Red Bull has commissioned an investigation into Christian Horner, the team principal of its highly successful Formula 1 racing team.
In a statement Monday, Red Bull characterized the investigation of Horner, who is also CEO of Oracle Red Bull Racing, as independent. It would not detail the reason behind the investigation.
“After being made aware of certain recent allegations, the company launched an independent investigation. This process, which is already underway, is being carried out by an external specialist barrister,” Red Bull said in a statement. “The company takes these matters extremely seriously and the investigation will be completed as soon as practically possible. It would not be appropriate to comment further at this time.”
The statement came after allegations were published in the Dutch publication De Telegraaf.
Horner has denied any wrongdoing, according to international media reports.
Horner did not immediately respond to requests for comment sent through social media and to a Hollywood agency that represents him as a paid speaker. Formula 1 also did not immediately respond to a request for comment.
Red Bull is the reigning constructors’ champion in the world’s premier auto racing series.
Horner, 50, has led Red Bull since 2005, developing a reputation for having sharp elbows but enjoying extraordinary success, including four drivers’ championships with Sebastian Vettel from 2010 to 2013 before Verstappen’s three-peat from 2021 to 2023. It has won six constructors’ championships on Horner’s watch.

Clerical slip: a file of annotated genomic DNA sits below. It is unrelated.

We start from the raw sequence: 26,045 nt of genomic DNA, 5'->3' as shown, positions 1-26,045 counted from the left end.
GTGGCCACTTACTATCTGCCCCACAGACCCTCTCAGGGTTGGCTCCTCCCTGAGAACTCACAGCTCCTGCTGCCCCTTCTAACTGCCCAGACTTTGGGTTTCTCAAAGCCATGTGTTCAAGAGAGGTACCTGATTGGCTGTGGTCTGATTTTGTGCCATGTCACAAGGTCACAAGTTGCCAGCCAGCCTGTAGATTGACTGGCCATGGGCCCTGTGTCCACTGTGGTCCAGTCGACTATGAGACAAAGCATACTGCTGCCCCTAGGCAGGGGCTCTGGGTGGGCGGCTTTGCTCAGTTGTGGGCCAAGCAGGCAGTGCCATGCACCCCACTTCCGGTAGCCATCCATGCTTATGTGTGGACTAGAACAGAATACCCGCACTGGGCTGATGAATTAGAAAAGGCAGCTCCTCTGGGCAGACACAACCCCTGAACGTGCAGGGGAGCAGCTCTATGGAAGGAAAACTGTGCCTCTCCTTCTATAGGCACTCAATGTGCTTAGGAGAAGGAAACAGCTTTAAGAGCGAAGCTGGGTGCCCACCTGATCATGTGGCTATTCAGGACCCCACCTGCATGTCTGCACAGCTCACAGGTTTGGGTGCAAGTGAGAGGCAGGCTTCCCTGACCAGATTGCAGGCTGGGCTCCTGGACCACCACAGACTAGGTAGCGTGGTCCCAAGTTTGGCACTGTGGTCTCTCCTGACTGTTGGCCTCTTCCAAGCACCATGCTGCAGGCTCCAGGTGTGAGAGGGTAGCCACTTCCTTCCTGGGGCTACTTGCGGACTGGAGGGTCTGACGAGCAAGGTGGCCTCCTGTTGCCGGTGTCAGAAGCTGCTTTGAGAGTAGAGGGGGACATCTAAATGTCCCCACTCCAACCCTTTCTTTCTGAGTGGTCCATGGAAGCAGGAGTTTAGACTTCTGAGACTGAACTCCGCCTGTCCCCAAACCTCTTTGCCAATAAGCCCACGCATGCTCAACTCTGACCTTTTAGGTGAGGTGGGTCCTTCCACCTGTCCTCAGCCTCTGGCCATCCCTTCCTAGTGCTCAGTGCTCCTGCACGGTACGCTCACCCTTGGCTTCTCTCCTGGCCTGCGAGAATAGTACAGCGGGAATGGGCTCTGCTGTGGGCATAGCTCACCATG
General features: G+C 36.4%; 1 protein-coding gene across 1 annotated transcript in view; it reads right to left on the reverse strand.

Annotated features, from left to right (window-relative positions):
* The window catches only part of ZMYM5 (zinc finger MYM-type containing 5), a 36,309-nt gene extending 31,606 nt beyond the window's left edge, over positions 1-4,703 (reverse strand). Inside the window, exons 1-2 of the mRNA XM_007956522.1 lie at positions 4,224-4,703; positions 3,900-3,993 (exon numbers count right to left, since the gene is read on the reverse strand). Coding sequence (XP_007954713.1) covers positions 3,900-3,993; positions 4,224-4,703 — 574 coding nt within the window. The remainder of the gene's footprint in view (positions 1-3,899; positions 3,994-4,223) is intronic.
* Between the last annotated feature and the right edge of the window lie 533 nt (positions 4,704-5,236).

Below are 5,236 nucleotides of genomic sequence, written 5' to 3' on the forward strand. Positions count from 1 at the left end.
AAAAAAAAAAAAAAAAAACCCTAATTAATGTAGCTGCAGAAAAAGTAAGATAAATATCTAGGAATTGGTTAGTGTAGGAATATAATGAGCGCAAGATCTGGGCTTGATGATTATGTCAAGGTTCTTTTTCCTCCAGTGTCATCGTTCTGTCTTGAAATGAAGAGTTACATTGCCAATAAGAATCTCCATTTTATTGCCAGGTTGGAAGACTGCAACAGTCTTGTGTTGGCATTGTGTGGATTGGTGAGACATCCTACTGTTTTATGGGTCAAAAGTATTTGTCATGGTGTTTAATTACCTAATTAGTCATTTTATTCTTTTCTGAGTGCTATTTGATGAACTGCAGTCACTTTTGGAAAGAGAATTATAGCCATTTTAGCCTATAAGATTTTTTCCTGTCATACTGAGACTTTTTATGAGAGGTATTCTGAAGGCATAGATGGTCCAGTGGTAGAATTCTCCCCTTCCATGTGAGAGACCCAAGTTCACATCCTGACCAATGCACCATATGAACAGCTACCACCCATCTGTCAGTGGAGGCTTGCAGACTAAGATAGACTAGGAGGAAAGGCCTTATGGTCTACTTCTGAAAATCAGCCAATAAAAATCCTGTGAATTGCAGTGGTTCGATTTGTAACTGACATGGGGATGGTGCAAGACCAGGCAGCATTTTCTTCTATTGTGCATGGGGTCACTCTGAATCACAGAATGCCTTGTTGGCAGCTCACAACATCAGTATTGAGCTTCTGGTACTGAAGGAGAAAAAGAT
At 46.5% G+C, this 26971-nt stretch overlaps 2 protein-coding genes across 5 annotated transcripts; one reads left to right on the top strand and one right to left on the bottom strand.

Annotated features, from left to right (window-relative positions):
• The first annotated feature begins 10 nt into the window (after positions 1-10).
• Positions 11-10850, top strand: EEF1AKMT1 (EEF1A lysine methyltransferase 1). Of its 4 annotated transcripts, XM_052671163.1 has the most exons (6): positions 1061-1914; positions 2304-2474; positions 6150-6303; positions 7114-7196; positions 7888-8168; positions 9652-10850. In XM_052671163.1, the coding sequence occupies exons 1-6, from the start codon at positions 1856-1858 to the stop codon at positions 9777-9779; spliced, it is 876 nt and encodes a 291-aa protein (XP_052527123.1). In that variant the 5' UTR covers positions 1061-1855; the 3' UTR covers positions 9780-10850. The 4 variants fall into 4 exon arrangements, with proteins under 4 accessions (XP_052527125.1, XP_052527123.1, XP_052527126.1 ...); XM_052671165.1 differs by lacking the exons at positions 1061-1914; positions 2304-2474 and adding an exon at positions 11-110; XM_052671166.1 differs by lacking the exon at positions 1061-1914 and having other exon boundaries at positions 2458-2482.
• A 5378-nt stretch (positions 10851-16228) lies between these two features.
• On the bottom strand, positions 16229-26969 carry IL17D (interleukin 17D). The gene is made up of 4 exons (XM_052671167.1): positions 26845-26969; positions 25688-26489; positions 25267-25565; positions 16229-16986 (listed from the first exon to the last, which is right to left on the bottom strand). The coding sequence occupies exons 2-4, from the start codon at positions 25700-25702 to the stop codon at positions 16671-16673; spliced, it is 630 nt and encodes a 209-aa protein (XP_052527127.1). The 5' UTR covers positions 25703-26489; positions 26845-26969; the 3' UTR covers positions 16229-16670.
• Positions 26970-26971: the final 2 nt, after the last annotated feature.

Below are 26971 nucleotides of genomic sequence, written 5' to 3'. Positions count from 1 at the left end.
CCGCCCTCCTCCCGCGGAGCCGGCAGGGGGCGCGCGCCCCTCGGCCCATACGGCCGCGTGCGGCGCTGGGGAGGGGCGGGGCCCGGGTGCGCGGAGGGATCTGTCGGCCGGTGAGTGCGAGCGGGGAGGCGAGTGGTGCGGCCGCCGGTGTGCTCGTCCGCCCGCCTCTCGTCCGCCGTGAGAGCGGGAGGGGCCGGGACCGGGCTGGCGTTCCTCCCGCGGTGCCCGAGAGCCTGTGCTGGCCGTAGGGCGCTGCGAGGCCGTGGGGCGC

He married pop star Geri Halliwell of Spice Girls fame in 2015. Last year he was bestowed the honor of Commander of the Order of the British Empire.
London-headquartered Formula 1 has seen increasing success in the U.S., a market that it had struggled to penetrate for years. The first race of the 2024 season is scheduled to take place in Bahrain on March 2.
The league held three races in the U.S. in 2023, added an American driver and saw domestic viewership grow in recent years. It is scheduled to host the three U.S. races again this year — in Miami, Austin, Texas, and Las Vegas.
Last year, ESPN, which televises the races, said each race’s domestic television audience in 2021 drew nearly 1 million viewers on average, and that grew 28% in 2023.
Since 2019, the Netflix show “Formula 1: Drive to Survive” has also made a splash globally, and Horner has loomed large in the docuseries, which has pitted him against other team bosses as each season progresses.
First appeared on www.nbcnews.com